EDITOR’S NOTE: BlackAmericaWeb.com is starting a new occasional feature called “Five Minutes with the President.”
We’re asking African Americans to tell us what they would ask President Barack Obama if they had five minutes with him in the White House.
In this era of fiscal uncertainty, high unemployment, a congressional sequester that is threatening to eliminate government jobs, there are critical questions facing African Americans – and serious questions for the president.
We want to know what you think.
Latoya White, a single mother of three children, is unemployed, struggling with sickle cell disease, and one of 48 million Americans living without health insurance.
“I lost my job because I was in the hospital for three weeks,” said White, 33, who was employed as a clerical worker in a human resource office before she was let go.
White survived, but only after receiving two blood transfusions.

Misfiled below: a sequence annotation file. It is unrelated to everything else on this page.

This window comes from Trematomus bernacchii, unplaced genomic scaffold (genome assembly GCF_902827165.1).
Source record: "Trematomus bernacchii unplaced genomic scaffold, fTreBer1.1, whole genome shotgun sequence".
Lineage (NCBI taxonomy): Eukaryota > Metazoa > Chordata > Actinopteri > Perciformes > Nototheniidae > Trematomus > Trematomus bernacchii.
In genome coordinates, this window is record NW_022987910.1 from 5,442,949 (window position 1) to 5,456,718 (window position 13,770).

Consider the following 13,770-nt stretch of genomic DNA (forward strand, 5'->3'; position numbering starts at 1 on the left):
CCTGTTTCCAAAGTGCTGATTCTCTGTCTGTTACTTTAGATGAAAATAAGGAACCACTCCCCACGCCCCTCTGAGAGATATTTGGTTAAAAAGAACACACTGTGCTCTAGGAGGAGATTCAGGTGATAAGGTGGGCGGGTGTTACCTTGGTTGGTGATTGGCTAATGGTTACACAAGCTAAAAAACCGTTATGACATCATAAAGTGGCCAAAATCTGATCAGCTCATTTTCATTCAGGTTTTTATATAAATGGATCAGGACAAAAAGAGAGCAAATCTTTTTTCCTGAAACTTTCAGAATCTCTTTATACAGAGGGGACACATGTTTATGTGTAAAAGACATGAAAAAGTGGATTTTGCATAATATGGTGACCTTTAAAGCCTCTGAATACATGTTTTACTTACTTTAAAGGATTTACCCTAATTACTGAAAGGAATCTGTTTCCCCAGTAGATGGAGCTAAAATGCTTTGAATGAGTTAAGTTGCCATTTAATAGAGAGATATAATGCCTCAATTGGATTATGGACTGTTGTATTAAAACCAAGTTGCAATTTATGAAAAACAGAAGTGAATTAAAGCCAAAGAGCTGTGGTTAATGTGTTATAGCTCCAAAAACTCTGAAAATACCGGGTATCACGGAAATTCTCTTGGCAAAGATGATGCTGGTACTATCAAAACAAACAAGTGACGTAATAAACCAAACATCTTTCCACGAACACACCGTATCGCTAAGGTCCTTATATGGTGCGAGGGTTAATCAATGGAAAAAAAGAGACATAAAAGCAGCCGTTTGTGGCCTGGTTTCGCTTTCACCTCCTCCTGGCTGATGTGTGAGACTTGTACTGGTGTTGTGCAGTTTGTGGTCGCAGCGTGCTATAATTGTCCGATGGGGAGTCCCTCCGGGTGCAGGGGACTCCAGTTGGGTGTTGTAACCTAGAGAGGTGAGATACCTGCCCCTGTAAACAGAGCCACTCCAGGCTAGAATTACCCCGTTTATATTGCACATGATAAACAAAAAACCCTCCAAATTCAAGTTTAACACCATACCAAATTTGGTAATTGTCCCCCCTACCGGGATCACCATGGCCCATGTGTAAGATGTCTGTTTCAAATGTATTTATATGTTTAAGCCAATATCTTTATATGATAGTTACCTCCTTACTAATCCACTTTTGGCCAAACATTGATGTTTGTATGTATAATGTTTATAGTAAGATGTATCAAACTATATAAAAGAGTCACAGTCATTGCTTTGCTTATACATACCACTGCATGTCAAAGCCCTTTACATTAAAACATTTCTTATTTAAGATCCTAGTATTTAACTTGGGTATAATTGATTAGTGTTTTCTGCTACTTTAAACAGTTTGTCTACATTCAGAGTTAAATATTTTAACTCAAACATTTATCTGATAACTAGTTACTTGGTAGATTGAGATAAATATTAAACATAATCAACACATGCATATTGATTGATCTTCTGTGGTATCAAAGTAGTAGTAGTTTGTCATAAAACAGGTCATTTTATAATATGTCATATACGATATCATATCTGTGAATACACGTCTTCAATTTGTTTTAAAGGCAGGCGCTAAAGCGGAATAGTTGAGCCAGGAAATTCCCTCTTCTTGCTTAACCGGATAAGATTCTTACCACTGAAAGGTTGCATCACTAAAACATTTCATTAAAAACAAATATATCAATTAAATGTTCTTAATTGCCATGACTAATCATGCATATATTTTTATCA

“I almost died because three of my vital organs were beginning to shut down,” White said.
White doesn’t have Medicaid insurance and finds it difficult to manage her illness and care for her children who are 11, 10 and five years old.
Her question to President Obama is simple:
“I would ask him what he plans to do to extend Medicade?” White said.
It’s not too much to ask.
According to the White House, the new health care law builds on what works in the nation’s health care system. More than 17.6 million children with pre-existing conditions can no longer be denied coverage.
In the past, insurance companies could take advantage of Americans, the White House says.
“They could deny coverage to children who had asthma or were born with a heart defect, put a lifetime cap on the amount of care they would pay for, or cancel your coverage when you got sick just by finding an accidental mistake in your paperwork,” according to the White House website. “The Affordable Care Act creates a new Patient’s Bill of Rights protects Americans from these and other abusive practices.”
White, who lives in Houston, Texas, said there are several government-operated community health clinics in her area, but she said treatment is complicated by paperwork and health-care forms. It just hasn’t worked out, she explained.
“For single mothers like me who are sick,” White said, “we need health care insurance to keep our jobs and take care of our children.”